WikiLeaks founder Julian Assange may soon be extradited to the US if UK courts favour the move. On Thursday, British Home Secretary Sajid Javid said he has signed an order following a request from the US government to extradite Assange to face espionage and hacking charges.
Talking to BBC Radio, Javid said that it was for the courts to decide whether Assange should face espionage charges in the US. Assange is scheduled to face a hearing regarding the extradition on Friday, however, a decision is likely months away.
Assange, who lived inside the Ecuadorian embassy in London since 2012 after being granted asylum while on the run from extradition to Sweden over accusations of sexual assault, was arrested by British police in April after Ecuadorian officials revoked his asylum.
Two months ago, more than 70 British parliamentarians — mainly Labour MPs and peers — had written to Javid asking him to “stand with the victims of sexual violence”, and ensure that the charges in Sweden are “properly investigated”. However, plans for an extradition request from Sweden suffered a setback when a Swedish district court ruled against Assange’s detention.
Currently, the WikiLeaks co-founder is serving a 50-week sentence in London’s Belmarsh Prison for jumping bail in the UK in 2012.
Supporters have continuously hailed Assange as a free-speech icon and was being tied down constantly for exposing the misdeeds which have embarassed the superpower. This faction fears that Assange, if sent to US, would face trial and be punished for his ‘heroism’.
Why the US wants Assange
Assange is accused of conspiring with former Army intelligence analyst Chelsea Manning — then known as Bradley Manning — to access classified information on computers of the US Department of Defense in 2010.
In 2013, a court-martial convicted Manning of supplying 700,000 documents, videos, diplomatic cables and battlefield accounts to WikiLeaks when she was an intelligence analyst in Iraq.
President Barack Obama commuted Manning’s 35-year sentence in 2017, but she was jailed again this March for refusing to testify before a grand jury. Information published by WikiLeaks appeared to establish the killing of hundreds of civilians by the US in unreported incidents. If tried and convicted, Assange faces up to five years in jail.
US prosecutors had initially charged Assange with a single count of computer intrusion, but last month added 17 new counts, including controversial charges under the Espionage Act for encouraging, receiving and publishing national defence information in concert with Manning.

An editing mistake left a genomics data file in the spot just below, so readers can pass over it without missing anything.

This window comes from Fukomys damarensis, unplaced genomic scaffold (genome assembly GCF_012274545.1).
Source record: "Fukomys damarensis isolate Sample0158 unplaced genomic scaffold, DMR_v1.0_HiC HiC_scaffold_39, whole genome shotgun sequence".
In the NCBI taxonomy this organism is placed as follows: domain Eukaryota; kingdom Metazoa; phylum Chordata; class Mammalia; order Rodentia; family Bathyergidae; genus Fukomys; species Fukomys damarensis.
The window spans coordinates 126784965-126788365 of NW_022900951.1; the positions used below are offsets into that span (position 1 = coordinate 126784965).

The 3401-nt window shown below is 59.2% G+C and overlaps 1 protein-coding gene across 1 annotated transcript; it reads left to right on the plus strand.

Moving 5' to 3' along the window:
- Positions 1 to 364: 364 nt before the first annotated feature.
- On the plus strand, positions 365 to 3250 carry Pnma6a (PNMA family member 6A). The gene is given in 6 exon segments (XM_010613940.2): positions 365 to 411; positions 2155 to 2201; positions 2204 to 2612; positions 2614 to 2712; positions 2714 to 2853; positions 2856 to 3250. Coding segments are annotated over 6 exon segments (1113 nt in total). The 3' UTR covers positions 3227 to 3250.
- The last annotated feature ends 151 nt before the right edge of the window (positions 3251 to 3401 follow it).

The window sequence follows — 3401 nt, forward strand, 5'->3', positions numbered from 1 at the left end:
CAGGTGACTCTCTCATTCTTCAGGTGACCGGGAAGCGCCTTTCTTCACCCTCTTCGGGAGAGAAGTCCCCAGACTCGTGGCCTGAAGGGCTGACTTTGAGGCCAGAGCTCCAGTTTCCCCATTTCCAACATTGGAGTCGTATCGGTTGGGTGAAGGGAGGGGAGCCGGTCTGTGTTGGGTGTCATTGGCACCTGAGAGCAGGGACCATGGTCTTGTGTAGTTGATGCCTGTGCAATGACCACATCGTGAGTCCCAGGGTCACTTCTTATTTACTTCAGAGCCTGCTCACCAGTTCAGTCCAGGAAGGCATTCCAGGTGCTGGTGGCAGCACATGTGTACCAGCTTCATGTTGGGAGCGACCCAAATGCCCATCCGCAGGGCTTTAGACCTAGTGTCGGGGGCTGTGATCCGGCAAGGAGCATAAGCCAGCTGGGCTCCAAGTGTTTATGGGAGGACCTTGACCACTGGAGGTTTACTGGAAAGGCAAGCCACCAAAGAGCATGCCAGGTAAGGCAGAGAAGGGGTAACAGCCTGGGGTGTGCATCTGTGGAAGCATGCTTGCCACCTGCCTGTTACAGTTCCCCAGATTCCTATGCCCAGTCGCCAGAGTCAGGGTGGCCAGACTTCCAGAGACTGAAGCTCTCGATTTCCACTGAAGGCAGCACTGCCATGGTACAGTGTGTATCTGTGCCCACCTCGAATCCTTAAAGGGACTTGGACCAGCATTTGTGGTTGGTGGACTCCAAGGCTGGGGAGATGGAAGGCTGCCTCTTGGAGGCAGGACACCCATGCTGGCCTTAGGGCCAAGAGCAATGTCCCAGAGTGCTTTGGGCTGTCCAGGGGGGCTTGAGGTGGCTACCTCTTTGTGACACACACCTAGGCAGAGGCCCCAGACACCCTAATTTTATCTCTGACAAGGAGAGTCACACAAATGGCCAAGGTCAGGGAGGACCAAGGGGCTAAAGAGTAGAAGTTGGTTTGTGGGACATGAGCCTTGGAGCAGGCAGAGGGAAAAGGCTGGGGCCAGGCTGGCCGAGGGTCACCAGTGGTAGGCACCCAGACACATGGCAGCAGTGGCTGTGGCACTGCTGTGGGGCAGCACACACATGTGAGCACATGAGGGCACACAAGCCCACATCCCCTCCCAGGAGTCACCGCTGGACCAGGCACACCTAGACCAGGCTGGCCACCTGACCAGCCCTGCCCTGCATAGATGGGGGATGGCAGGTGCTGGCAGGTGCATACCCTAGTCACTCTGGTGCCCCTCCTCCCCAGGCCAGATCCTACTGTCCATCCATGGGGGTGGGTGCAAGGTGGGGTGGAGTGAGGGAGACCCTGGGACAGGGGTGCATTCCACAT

The Case in Sweden
Two Swedish women accused Assange of sexual assault and rape, in 2010 and an investigation into this matter had led to the issue of a European arrest order. Since he feared that Sweden might extradite him to the US, he took refuge in Ecuador’s embassy in the UK which was extended to him by the then President Rafael Correa. The Swedish authorities closed the investigation in 2015 citing that they were time-barred, whereas, in 2017, they dropped the rape probe without filing charges, losing hope on getting Assange anytime soon.
However, on April 11 this year, when Assange was arrested, Swedish prosecutors said the alleged victim’s lawyer had demanded for the investigation to be reopened. The statute of limitation for rape is 10 years, which means Assange can be prosecuted until August 2020.
Assange, however, had said that he had consensual sex with both the women and that allegations were purely motivated.
What lies ahead for Assange?
Although Javid has officially signed the extradition order, it is only the first step in what could prove to be a lengthy legal battle over whether Assange should face prosecution in the US. His lawyers are likely to challenge the verdict if it goes against him.
“It is a decision ultimately for the courts, but there is a very important part of it for the home secretary and I want to see justice done at all times and we’ve got a legitimate extradition request, so I’ve signed it, but the final decision is now with the courts,” Javid said.